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A Text Book of the Origin and History of the Colored People

Hartford: L. Skinner, 1841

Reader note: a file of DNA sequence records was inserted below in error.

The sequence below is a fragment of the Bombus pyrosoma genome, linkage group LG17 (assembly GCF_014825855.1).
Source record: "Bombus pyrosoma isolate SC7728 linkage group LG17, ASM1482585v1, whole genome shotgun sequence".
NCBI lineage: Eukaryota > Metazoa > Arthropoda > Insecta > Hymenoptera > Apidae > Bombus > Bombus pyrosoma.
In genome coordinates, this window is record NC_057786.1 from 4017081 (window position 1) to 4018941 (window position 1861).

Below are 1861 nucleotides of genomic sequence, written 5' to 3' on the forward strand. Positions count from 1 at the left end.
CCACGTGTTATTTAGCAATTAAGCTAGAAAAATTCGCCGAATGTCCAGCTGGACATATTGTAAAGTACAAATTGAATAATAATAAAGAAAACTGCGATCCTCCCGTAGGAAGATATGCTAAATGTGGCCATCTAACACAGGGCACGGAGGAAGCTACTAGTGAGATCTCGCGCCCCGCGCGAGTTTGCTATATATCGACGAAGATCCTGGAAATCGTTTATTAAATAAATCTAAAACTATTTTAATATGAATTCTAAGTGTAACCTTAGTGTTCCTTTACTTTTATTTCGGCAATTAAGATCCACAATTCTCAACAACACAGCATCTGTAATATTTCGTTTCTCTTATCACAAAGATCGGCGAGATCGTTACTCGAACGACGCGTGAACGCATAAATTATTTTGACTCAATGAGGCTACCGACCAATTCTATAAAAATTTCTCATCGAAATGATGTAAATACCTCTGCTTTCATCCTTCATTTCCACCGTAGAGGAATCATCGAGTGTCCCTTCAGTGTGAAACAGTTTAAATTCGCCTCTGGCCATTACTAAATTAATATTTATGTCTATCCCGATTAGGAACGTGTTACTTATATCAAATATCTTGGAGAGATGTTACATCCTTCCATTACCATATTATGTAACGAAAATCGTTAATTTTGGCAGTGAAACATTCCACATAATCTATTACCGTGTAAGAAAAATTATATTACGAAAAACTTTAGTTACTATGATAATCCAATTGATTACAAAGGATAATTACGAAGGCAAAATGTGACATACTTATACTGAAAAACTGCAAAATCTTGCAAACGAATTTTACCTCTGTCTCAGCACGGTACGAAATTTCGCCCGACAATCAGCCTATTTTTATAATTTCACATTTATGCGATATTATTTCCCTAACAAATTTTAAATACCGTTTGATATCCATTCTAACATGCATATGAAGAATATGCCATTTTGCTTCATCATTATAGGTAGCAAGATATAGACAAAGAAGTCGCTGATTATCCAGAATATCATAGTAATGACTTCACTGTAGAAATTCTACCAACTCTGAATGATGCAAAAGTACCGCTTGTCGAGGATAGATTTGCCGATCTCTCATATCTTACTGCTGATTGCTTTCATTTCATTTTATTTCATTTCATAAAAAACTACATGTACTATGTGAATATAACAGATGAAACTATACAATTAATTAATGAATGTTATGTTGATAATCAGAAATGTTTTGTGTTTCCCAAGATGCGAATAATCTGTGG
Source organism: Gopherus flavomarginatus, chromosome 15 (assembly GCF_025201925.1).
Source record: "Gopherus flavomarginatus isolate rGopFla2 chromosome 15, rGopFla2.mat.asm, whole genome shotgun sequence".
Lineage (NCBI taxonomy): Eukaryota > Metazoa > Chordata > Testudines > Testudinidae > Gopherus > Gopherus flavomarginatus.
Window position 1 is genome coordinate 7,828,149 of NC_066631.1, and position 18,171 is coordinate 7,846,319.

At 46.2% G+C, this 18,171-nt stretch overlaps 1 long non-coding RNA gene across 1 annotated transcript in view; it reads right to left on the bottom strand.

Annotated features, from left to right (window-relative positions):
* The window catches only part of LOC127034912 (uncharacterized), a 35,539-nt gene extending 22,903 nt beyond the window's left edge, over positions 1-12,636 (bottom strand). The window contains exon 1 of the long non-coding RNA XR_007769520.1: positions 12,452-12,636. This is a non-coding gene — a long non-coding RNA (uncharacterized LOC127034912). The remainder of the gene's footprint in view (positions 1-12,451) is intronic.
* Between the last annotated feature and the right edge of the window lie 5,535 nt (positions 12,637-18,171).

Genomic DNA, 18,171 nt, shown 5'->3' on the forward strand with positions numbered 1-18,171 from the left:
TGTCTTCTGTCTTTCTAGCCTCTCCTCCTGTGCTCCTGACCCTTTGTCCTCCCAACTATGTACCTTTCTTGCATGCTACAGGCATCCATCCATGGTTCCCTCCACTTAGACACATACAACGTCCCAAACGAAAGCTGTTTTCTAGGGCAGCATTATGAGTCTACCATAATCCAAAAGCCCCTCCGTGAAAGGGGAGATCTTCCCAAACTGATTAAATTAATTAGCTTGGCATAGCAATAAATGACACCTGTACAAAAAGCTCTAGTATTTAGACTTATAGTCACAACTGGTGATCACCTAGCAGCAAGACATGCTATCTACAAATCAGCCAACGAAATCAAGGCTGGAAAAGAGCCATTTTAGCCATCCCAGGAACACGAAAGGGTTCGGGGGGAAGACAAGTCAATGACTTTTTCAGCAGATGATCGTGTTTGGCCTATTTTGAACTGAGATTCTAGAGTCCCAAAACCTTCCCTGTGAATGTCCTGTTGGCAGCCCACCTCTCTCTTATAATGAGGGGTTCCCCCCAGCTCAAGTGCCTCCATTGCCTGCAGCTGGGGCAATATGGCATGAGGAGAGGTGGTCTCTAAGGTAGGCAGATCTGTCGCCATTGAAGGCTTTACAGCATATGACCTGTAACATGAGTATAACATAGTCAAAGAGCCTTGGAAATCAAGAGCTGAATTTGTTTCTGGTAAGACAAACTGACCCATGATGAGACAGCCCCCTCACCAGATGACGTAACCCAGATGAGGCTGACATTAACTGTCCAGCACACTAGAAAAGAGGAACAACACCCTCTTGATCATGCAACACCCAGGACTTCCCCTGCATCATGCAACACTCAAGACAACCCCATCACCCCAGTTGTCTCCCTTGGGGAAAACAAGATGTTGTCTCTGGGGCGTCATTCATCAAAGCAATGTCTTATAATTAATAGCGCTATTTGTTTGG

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tendency of their own folly. If God has overturned strong nations for sin, he is doubtless doing the same now, and will do it again. They should look with their eyes and see this, and from it learn to be wise. They ought not to pervert truth, and turn the quarrel more severely against us. God will rule over both them and us. And for this reason, I am not only glad that we have done them no wrong, but I would still be fearfully careful to do them no hurt. Wrong doers are always the fuel of God's providential wrath. If colored people do wrong, they suffer as wrong doers, in the same way that all subjects of moral law suffer. This is true not only in the direct administrations of providence, but also in the administration of human law. Has it ever been known that a murderer or a thief escaped the hand of justice only because he was a colored man? No. But all this is so, and just as it ought to be because he is adjudged in law intelligent. But why put him under the same law, and thus



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